One might think, given this week's controversy over The New Yorker's obviously satirical cover illustration depicting Sen. Barack Obama and his wife Michelle as "fist-bumping terrorists," that beleaguered media companies would be congratulating editor David Remnick for at least temporarily making print publications relevant again. However, in this year's lugubrious presidential campaign, humor and satire are in short supply, and those who dare cross the line of covering the presumptive Democratic nominee's candidacy less than reverentially are instantaneously castigated.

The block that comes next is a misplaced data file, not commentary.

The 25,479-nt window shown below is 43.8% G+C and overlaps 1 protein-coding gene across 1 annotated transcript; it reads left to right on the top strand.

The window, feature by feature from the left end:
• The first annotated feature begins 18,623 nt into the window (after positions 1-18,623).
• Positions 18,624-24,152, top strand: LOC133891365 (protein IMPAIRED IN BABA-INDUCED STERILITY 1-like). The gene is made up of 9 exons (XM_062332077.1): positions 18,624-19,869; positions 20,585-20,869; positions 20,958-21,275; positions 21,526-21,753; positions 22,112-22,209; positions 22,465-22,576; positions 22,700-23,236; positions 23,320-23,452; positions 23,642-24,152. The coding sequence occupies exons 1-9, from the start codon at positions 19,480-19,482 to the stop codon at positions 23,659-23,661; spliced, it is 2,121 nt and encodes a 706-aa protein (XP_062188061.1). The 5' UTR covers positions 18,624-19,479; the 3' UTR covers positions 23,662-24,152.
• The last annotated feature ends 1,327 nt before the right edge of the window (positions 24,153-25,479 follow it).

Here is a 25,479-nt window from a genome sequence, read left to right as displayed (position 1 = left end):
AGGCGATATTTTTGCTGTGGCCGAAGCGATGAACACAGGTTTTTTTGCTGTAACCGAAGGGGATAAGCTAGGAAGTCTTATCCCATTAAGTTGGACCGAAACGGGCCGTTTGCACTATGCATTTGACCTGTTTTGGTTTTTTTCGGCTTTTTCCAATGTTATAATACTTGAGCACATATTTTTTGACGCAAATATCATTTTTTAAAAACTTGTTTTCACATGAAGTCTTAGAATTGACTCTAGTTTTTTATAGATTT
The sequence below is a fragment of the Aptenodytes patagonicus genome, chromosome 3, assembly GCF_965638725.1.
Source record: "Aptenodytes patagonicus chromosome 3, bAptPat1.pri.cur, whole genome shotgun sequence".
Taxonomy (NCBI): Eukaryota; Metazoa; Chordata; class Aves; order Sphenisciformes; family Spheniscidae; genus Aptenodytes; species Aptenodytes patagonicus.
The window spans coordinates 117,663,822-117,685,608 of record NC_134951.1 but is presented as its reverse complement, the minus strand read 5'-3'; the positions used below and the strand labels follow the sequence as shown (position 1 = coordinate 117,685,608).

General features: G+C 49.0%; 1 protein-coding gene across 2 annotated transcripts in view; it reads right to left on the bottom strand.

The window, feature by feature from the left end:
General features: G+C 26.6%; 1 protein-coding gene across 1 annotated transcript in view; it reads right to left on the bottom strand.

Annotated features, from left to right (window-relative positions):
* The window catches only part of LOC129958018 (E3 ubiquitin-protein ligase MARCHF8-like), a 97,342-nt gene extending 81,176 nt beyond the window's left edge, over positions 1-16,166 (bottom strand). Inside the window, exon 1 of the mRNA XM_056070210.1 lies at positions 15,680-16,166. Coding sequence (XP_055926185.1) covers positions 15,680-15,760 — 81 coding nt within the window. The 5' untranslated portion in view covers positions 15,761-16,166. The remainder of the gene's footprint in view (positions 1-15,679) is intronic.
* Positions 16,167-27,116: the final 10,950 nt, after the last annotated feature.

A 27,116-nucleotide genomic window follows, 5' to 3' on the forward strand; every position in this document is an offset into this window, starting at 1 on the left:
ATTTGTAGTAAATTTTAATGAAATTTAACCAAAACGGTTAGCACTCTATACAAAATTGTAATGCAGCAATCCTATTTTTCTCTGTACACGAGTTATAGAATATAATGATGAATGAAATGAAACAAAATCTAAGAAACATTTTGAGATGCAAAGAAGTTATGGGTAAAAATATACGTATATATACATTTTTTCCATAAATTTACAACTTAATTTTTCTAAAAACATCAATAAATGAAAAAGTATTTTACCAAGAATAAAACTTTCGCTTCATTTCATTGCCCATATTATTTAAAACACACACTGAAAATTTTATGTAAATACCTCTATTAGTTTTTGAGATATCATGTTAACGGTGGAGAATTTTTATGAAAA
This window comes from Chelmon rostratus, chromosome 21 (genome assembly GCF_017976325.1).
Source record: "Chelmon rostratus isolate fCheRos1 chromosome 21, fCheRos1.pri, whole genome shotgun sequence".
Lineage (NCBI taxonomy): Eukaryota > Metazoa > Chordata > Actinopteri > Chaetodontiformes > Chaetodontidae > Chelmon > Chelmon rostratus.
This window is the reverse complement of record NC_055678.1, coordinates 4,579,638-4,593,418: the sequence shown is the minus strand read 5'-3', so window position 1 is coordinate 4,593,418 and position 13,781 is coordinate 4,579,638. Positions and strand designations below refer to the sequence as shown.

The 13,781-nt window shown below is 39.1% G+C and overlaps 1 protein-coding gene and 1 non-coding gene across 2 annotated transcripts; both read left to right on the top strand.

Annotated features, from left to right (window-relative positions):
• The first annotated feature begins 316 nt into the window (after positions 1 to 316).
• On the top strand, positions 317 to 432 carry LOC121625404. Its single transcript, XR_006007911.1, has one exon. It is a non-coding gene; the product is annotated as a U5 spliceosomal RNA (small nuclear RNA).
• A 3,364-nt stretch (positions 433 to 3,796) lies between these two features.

As it happens, I have serious reservations about Mr. Obama's economic and foreign-policy proposals (although the national service he performed in dispatching the Clinton machine can't be underestimated), but the liberal New Yorker remains one of the very few magazines I still read in its print version. Mr. Remnick is one of this country's finest editors, as well as an excellent reporter and author, and it's a rare week that I don't spend at least an hour or more reading its rather eclectic roster of articles. By now, Mr. Remnick is undoubtedly weary of explaining his motives for commissioning the cover illustration by Barry Blitt -- I thought the partially obscured portrait of Osama bin Laden was a particularly witty touch -- to media scolds who believe the stand-alone cover was vulgar and in poor taste.